FAQ
Merlin sent me a test case off-list for the problem mentioned here:
http://archives.postgresql.org/pgsql-bugs/2010-07/msg00025.php

After some investigation I was able to simplify it to the following
example using the regression database:

select
(select sq1) as qq1
from
(select exists(select 1 from int4_tbl where f1 = q2) as sq1, 42 as dummy
from int8_tbl) sq0
join
int4_tbl i4 on dummy = i4.f1;

The problem is that flatten_join_alias_vars() can push SubLink
expressions down into sub-selects, as in this example when it replaces
the "sq1" reference with the EXISTS() subexpression that was previously
pulled up by flattening sq0. But it fails to set the hasSubLinks flag
in the sub-Query, so subsequent processing doesn't think it needs to do
SS_process_sublinks within the sub-Query, and eventually we fail when we
come across the unprocessed SubLink. This bug goes clear back to 7.4.
Fortunately it's simple to fix.

What seems more interesting is that I initially had a hard time
reproducing the bug under different conditions, and didn't figure out
what was going on until I realized that I had used pg_dump to
consolidate the multiple files Merlin sent ... and *reloading pg_dump's
version of the views didn't exhibit the bug*. This is because pg_dump,
or more accurately ruleutils.c, has a habit of qualifying variable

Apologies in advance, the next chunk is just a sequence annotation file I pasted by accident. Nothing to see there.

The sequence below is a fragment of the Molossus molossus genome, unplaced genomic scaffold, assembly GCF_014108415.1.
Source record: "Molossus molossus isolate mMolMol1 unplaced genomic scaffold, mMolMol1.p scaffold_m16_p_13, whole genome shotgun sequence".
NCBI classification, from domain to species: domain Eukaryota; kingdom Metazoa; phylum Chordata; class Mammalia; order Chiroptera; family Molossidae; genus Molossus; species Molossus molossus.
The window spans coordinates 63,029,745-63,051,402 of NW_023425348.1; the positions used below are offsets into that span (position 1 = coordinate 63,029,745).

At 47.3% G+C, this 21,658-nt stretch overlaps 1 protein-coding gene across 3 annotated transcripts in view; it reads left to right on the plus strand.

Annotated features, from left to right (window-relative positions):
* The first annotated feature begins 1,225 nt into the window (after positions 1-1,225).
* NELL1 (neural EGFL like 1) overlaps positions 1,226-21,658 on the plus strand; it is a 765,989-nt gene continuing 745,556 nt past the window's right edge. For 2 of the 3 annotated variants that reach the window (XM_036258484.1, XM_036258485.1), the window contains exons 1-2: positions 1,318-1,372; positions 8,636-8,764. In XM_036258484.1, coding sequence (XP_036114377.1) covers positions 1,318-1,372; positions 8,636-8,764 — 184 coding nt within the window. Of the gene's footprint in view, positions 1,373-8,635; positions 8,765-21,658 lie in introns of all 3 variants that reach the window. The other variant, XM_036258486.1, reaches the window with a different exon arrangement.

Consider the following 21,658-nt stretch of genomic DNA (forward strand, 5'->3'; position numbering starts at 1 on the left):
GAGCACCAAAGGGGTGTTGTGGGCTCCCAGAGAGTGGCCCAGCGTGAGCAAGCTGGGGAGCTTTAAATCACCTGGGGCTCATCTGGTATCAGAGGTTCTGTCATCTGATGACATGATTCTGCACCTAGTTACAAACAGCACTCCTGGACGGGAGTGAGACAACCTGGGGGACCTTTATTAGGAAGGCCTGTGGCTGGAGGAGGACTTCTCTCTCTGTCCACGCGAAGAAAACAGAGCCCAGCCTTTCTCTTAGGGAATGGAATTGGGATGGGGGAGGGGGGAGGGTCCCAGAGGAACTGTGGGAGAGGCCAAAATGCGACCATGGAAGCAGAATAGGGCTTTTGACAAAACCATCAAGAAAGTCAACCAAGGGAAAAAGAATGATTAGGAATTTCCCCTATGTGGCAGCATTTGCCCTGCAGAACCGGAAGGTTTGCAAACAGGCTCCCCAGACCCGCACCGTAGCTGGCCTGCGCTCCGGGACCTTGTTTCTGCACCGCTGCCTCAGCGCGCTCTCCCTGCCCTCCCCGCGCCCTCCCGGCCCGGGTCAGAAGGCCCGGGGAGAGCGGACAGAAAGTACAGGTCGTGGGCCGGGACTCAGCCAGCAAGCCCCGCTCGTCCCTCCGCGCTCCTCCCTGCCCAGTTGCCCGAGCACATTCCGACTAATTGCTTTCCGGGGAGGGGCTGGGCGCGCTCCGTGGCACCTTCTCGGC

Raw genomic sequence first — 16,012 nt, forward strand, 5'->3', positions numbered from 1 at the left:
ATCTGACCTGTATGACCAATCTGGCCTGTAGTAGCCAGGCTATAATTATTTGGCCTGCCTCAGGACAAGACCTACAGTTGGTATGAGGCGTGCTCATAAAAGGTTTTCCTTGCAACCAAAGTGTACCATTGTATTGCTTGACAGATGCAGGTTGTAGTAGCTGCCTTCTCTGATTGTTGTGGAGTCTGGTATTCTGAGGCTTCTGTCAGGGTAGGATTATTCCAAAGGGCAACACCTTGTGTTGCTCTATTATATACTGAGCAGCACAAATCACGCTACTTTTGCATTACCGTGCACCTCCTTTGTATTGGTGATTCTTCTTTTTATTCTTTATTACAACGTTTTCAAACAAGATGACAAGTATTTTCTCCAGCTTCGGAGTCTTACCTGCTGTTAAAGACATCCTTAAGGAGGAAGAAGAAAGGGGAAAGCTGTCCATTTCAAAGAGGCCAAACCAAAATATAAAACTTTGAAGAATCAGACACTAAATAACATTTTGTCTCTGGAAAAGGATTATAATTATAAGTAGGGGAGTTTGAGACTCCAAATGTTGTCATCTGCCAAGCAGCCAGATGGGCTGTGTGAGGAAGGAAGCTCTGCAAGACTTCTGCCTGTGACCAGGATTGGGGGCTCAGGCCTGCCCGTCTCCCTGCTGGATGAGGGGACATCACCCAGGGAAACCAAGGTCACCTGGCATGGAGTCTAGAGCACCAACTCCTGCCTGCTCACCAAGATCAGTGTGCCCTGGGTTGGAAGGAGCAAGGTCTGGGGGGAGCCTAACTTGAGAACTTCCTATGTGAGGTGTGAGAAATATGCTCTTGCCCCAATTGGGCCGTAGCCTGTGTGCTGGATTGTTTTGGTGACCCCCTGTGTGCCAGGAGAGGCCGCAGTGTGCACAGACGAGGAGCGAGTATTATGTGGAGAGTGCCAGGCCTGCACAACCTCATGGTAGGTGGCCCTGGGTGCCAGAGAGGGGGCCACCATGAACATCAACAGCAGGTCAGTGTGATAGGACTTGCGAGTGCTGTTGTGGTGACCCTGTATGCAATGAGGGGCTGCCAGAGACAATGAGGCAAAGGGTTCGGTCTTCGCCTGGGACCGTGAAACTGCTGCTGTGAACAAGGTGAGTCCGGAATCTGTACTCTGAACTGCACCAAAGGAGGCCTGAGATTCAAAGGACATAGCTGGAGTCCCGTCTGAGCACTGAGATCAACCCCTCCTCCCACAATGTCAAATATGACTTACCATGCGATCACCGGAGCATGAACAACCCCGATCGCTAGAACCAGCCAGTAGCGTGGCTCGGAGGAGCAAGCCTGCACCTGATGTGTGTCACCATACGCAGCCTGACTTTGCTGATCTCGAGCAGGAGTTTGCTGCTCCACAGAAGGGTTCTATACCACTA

references whether or not they were qualified in the original query.
If you turn the above example into a view and then dump it, you'll get

... (select sq0.sq1) as qq1 ...

and that doesn't tickle this bug. (That's because "sq0.sq1" isn't a
join alias Var, whereas unqualified "sq1" is.)

So the question that seems worth discussing is whether this difference
ought to be considered a bug in ruleutils. In theory it shouldn't
matter if pg_dump adds an "unnecessary" qualification, but here's an
example where it did matter. Do we care? People tend to assume that
dumping and reloading will make no change in the behavior of their
views, so this seems kind of scary to me. On the other hand, the
"extra" qualifications make view definitions a bit more robust in the
face of column additions, renamings, etc. So there's certainly a case
to be made that the dump behavior is preferable as-is.

Thoughts?

regards, tom lane

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  • Robert Haas at Jul 7, 2010 at 11:04 pm

    On Wed, Jul 7, 2010 at 6:55 PM, Tom Lane wrote:
    After some investigation I was able to simplify it to the following
    example using the regression database:

    select
    (select sq1) as qq1
    from
    (select exists(select 1 from int4_tbl where f1 = q2) as sq1, 42 as dummy
    from int8_tbl) sq0
    join
    int4_tbl i4 on dummy = i4.f1;

    [discussion of bug]

    What seems more interesting is that I initially had a hard time
    reproducing the bug under different conditions, and didn't figure out
    what was going on until I realized that I had used pg_dump to
    consolidate the multiple files Merlin sent ... and *reloading pg_dump's
    version of the views didn't exhibit the bug*.  This is because pg_dump,